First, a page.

Los Angeles Times

Body slam by VMAs?

Nicki Minaj’s point about celebratin­g body types gets lost in a Twitter brouhaha.

- By Gerrick D. Kennedy

The recent MTV Video Music Award nomination­s for video of the year sparked a social media debate between Nicki Minaj and Taylor Swift and raised larger questions about race and body image in pop music.

Rapper Minaj took to Twitter when her video “Anaconda” was snubbed for a top honors nomination. MTV announced its choices earlier this week, and Minaj received three nods in other categories.

Minaj reacted to the announceme­nt, tweeting, “If I was a different ‘kind’ of artist, ‘Anaconda’ would be nominated for best choreo and vid of the year as well,”

she wrote. “If your video celebrates women with very slim bodies, you will be nominated for vid of the year,” another note read.

Taylor Swift was among those artists who were recognized in the top category (Beyoncé, Ed Sheeran, Kendrick Lamar and Mark Ronson and Bruno Mars and were also nominated).

Swift, whose “Bad Blood” video stars many of her svelte, famous girlfriend­s, appeared to have taken Minaj’s tweet personally when she fired back on Twitter: “I’ve done nothing but love & support you. It’s unlike you to pit women against each other. Maybe one of the men took your slot.”

The pop singer has since apologized, writing, “I thought I was being called out. I missed the point, I misunderst­ood, then misspoke.”

Minaj confirmed during an interview on “Good Morning America” on Friday that the two talked and laughed about the whole matter.

The earlier exchange between the two, however, underscore­d a larger question about how women — black women, in particular — are considered in mainstream pop music. Minaj’s video celebrates a full figure and made quite an impact when it was released.

Built around a sample of Sir Mix-a-Lot’s “Baby Got Back,” Minaj’s ode to her famous bottom is playful and brash. It’s a celebratio­n of curvy black women who have seen their bodies shut out of fashion spreads.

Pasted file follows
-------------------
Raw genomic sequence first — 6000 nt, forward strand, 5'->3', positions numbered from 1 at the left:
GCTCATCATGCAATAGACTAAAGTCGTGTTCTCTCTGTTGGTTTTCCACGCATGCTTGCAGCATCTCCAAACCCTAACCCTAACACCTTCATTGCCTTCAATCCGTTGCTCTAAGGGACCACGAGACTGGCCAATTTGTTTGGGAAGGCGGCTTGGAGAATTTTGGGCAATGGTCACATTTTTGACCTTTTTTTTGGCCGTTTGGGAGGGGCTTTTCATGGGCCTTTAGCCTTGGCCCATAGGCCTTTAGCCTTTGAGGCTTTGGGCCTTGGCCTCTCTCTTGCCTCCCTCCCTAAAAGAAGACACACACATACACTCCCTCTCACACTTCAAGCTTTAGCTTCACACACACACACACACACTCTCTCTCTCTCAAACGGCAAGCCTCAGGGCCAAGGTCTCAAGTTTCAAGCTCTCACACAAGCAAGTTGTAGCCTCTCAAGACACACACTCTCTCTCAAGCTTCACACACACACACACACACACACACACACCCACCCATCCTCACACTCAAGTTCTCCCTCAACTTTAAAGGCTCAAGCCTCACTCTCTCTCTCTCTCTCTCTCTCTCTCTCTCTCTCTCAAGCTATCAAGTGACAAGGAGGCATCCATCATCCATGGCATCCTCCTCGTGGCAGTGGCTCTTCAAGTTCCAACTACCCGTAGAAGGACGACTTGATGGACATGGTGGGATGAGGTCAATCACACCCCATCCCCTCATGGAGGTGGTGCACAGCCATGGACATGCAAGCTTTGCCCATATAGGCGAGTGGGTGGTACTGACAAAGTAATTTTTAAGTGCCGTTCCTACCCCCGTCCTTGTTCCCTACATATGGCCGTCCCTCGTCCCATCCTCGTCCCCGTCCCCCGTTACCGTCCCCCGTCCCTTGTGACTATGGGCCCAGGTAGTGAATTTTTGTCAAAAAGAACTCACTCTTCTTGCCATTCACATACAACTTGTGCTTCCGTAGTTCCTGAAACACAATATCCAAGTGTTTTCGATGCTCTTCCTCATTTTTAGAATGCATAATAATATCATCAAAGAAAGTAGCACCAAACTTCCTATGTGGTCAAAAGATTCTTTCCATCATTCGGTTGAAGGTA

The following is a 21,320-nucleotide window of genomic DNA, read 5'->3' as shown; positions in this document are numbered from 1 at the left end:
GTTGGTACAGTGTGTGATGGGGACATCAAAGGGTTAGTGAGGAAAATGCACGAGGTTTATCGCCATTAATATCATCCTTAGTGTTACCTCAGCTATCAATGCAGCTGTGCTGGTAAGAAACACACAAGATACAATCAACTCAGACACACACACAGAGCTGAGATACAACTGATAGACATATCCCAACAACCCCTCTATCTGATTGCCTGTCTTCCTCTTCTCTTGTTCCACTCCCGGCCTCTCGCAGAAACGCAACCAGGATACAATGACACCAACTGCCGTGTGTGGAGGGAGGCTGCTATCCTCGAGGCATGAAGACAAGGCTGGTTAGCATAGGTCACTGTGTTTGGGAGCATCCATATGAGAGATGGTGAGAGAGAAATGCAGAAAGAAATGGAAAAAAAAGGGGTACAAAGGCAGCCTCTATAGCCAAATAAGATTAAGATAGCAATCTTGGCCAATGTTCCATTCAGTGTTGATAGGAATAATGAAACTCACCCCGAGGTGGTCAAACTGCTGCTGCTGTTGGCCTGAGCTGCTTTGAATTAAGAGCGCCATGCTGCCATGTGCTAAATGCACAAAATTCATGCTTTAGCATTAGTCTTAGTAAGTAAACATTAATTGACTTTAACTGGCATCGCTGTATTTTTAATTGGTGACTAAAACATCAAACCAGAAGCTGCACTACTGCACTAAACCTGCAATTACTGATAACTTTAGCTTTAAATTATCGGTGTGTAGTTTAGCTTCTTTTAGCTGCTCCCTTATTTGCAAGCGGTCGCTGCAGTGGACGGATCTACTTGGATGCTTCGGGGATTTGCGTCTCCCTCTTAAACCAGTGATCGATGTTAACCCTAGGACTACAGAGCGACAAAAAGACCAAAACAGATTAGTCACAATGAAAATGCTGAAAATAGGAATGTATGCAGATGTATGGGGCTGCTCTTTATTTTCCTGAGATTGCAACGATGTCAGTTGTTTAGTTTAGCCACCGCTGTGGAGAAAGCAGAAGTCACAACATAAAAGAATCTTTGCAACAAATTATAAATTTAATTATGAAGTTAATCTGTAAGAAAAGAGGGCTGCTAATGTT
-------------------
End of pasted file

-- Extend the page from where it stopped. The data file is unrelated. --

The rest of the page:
Minaj’s cheeky video featured women of different shades and curvy body types dancing to her innuendo-laden lyrics. The video sparked think pieces on feminism, body image and cultural appropriat­ion in a year when even Swift wanted to get in on twerking action.

Her image, however, became a meme before the song was even released thanks to the cover art for her record. It featured an image of Minaj in an itty-bitty pink bikini, posed in a way that emphasized her backside.

Photoshopp­ed versions of that image showed Minaj as a Google doodle, perched atop the Statue of Liberty and launched into space. Marge Simpson and Kermit the Frog were even animated into the pose.

Within 24 hours of her video’s release, it logged 19.6 million views, breaking a record for Vevo. Ellen DeGeneres even did a spoof of the video for her talk show — and more than 17.5 million people have since watched the clip on YouTube.

“U couldn’t go on social media w/o seeing ppl doing the cover art, choreo, outfits for Halloween,” Minaj pointed out in a tweet this week.

The blogospher­e jumped at the opportunit­y to label the exchange between the two female pop stars as a “feud” and a “catfight.” Many saw Minaj as the aggressor and Swift the victim. Headlines even sided with Swift, despite Minaj never mentioning her.

“Don’t play the race or skinny cards, Ms Minaj — you’re just a stroppy little piece of work whose video wasn’t as good as Taylor Swift’s,” the Daily Mail wrote.

“Taylor Swift shuts down Nicki Minaj racism claims,” Glamour magazine wrote before praising Swift for handling herself with grace and kindness.

Minaj’s dialogue about black women’s influence on pop culture and her views of how they are “rarely rewarded for it” spurred plenty of reaction. It’s a subject that’s long been a topic of discussion, especially when it comes to high-profile award shows.

“I do think if it was one of the pop girls they would have had many nomination­s for it,” Minaj said on “GMA.” “But it is what it is.”

“I think we have to have both images for girls,” she said. “We can’t have only one type of body being glorified in the media, because it just makes girls even more insecure than we already are.”

 ?? Larry Busacca
Getty Images ?? THEY WEREN’T HOSTILE here, in 2011, and Nicki Minaj, right, says she and Taylor Swift can laugh now.
Larry Busacca Getty Images THEY WEREN’T HOSTILE here, in 2011, and Nicki Minaj, right, says she and Taylor Swift can laugh now.

Newspapers in English

Newspapers from United States